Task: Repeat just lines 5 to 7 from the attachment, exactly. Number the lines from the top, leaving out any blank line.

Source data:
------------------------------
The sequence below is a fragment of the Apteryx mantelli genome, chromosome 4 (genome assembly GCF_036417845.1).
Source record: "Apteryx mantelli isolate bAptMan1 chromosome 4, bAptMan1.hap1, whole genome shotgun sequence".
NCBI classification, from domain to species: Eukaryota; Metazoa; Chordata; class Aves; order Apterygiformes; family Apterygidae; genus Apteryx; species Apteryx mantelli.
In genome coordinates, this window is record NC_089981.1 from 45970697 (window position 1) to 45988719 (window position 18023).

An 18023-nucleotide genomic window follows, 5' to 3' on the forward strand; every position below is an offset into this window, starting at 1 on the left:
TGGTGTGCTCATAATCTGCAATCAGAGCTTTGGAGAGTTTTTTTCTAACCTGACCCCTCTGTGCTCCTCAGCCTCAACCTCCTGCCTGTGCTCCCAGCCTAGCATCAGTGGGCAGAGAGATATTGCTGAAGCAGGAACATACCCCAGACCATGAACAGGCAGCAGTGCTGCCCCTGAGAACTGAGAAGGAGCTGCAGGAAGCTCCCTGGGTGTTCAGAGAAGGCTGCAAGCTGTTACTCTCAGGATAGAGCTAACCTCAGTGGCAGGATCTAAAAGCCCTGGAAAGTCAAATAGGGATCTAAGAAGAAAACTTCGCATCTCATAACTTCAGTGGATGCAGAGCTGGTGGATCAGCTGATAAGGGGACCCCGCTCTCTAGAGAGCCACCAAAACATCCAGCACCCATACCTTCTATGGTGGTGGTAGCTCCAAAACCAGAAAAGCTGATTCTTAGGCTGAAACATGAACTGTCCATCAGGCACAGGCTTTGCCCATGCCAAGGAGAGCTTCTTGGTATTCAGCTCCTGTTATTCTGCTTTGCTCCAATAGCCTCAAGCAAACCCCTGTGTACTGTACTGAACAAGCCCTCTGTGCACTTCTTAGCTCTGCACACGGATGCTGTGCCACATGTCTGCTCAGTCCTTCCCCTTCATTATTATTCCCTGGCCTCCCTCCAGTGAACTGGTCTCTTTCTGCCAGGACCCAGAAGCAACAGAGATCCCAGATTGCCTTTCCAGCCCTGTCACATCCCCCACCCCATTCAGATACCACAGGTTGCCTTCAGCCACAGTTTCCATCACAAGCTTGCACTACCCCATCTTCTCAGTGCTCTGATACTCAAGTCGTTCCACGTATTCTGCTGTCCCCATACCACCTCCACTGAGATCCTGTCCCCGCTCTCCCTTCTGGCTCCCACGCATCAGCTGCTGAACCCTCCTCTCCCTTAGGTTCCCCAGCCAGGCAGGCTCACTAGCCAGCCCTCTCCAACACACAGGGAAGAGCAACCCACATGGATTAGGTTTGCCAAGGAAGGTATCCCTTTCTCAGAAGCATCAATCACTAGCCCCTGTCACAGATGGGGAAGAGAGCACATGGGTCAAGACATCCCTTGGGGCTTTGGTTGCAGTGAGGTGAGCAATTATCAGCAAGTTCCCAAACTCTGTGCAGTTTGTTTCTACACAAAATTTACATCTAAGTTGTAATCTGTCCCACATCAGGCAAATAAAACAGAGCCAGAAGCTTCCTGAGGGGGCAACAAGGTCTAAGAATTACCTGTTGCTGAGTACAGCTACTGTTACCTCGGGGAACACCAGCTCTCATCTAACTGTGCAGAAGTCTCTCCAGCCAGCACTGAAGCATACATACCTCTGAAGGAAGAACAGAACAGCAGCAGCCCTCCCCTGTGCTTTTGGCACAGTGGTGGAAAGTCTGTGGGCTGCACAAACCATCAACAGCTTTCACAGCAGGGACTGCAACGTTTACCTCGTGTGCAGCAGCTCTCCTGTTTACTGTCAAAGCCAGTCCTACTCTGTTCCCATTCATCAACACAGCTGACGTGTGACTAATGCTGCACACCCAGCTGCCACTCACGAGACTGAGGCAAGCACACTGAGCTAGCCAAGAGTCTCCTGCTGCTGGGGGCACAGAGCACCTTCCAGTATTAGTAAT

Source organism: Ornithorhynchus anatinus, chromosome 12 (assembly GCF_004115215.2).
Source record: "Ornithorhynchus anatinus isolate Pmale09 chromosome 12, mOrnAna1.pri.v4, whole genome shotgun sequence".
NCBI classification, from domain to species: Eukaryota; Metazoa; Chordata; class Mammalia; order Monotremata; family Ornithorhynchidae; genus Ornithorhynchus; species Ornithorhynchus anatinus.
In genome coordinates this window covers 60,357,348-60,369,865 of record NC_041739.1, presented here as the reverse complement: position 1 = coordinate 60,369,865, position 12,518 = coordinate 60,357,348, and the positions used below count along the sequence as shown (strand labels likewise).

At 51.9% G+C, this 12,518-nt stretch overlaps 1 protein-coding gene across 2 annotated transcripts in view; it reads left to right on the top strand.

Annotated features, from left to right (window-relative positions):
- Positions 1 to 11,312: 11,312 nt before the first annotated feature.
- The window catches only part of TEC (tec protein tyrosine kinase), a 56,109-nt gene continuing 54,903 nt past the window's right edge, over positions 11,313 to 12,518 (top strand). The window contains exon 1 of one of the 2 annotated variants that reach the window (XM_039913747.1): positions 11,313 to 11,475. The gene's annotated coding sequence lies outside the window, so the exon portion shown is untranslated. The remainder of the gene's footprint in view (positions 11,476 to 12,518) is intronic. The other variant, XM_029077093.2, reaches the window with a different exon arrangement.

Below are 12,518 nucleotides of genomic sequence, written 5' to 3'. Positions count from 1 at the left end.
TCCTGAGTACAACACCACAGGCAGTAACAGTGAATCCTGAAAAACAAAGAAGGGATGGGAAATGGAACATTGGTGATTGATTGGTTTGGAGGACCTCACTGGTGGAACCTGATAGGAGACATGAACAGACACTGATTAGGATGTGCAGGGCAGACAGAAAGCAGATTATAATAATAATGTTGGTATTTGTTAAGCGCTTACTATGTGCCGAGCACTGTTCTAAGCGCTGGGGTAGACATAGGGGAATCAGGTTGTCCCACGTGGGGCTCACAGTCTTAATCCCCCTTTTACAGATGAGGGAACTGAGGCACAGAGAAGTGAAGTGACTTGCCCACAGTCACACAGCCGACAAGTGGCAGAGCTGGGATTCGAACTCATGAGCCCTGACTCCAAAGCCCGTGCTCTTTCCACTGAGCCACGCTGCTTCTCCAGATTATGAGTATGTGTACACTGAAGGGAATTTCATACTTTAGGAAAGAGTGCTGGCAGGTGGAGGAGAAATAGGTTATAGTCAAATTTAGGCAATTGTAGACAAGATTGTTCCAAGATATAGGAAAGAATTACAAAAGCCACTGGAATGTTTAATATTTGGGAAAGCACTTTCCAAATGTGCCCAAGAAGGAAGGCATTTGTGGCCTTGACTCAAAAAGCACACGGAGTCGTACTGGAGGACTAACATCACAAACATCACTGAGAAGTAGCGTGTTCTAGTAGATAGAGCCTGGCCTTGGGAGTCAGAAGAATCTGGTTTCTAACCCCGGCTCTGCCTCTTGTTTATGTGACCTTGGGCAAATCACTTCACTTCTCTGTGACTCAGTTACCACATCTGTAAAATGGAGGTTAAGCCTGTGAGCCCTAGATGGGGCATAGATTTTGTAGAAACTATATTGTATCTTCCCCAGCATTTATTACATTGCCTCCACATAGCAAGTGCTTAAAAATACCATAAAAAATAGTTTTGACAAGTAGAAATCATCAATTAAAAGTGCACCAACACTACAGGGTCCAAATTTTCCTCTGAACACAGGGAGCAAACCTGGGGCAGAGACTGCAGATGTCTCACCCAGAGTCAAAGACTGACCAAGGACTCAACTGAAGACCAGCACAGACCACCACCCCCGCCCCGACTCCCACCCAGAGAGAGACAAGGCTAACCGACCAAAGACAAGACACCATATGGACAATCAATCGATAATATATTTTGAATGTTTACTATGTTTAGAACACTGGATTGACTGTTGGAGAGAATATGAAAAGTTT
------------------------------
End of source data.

An 18023-nucleotide genomic window follows, 5' to 3' on the forward strand; every position below is an offset into this window, starting at 1 on the left:
TGGTGTGCTCATAATCTGCAATCAGAGCTTTGGAGAGTTTTTTTCTAACCTGACCCCTCTGTGCTCCTCAGCCTCAACCTCCTGCCTGTGCTCCCAGCCTAGCATCAGTGGGCAGAGAGATATTGCTGAAGCAGGAACATACCCCAGACCATGAACAGGCAGCAGTGCTGCCCCTGAGAACTGAGAAGGAGCTGCAGGAAGCTCCCTGGGTGTTCAGAGAAGGCTGCAAGCTGTTACTCTCAGGATAGAGCTAACCTCAGTGGCAGGATCTAAAAGCCCTGGAAAGTCAAATAGGGATCTAAGAAGAAAACTTCGCATCTCATAACTTCAGTGGATGCAGAGCTGGTGGATCAGCTGATAAGGGGACCCCGCTCTCTAGAGAGCCACCAAAACATCCAGCACCCATACCTTCTATGGTGGTGGTAGCTCCAAAACCAGAAAAGCTGATTCTTAGGCTGAAACATGAACTGTCCATCAGGCACAGGCTTTGCCCATGCCAAGGAGAGCTTCTTGGTATTCAGCTCCTGTTATTCTGCTTTGCTCCAATAGCCTCAAGCAAACCCCTGTGTACTGTACTGAACAAGCCCTCTGTGCACTTCTTAGCTCTGCACACGGATGCTGTGCCACATGTCTGCTCAGTCCTTCCCCTTCATTATTATTCCCTGGCCTCCCTCCAGTGAACTGGTCTCTTTCTGCCAGGACCCAGAAGCAACAGAGATCCCAGATTGCCTTTCCAGCCCTGTCACATCCCCCACCCCATTCAGATACCACAGGTTGCCTTCAGCCACAGTTTCCATCACAAGCTTGCACTACCCCATCTTCTCAGTGCTCTGATACTCAAGTCGTTCCACGTATTCTGCTGTCCCCATACCACCTCCACTGAGATCCTGTCCCCGCTCTCCCTTCTGGCTCCCACGCATCAGCTGCTGAACCCTCCTCTCCCTTAGGTTCCCCAGCCAGGCAGGCTCACTAGCCAGCCCTCTCCAACACACAGGGAAGAGCAACCCACATGGATTAGGTTTGCCAAGGAAGGTATCCCTTTCTCAGAAGCATCAATCACTAGCCCCTGTCACAGATGGGGAAGAGAGCACATGGGTCAAGACATCCCTTGGGGCTTTGGTTGCAGTGAGGTGAGCAATTATCAGCAAGTTCCCAAACTCTGTGCAGTTTGTTTCTACACAAAATTTACATCTAAGTTGTAATCTGTCCCACATCAGGCAAATAAAACAGAGCCAGAAGCTTCCTGAGGGGGCAACAAGGTCTAAGAATTACCTGTTGCTGAGTACAGCTACTGTTACCTCGGGGAACACCAGCTCTCATCTAACTGTGCAGAAGTCTCTCCAGCCAGCACTGAAGCATACATACCTCTGAAGGAAGAACAGAACAGCAGCAGCCCTCCCCTGTGCTTTTGGCACAGTGGTGGAAAGTCTGTGGGCTGCACAAACCATCAACAGCTTTCACAGCAGGGACTGCAACGTTTACCTCGTGTGCAGCAGCTCTCCTGTTTACTGTCAAAGCCAGTCCTACTCTGTTCCCATTCATCAACACAGCTGACGTGTGACTAATGCTGCACACCCAGCTGCCACTCACGAGACTGAGGCAAGCACACTGAGCTAGCCAAGAGTCTCCTGCTGCTGGGGGCACAGAGCACCTTCCAGTATTAGTAAT

Source organism: Ornithorhynchus anatinus, chromosome 12 (assembly GCF_004115215.2).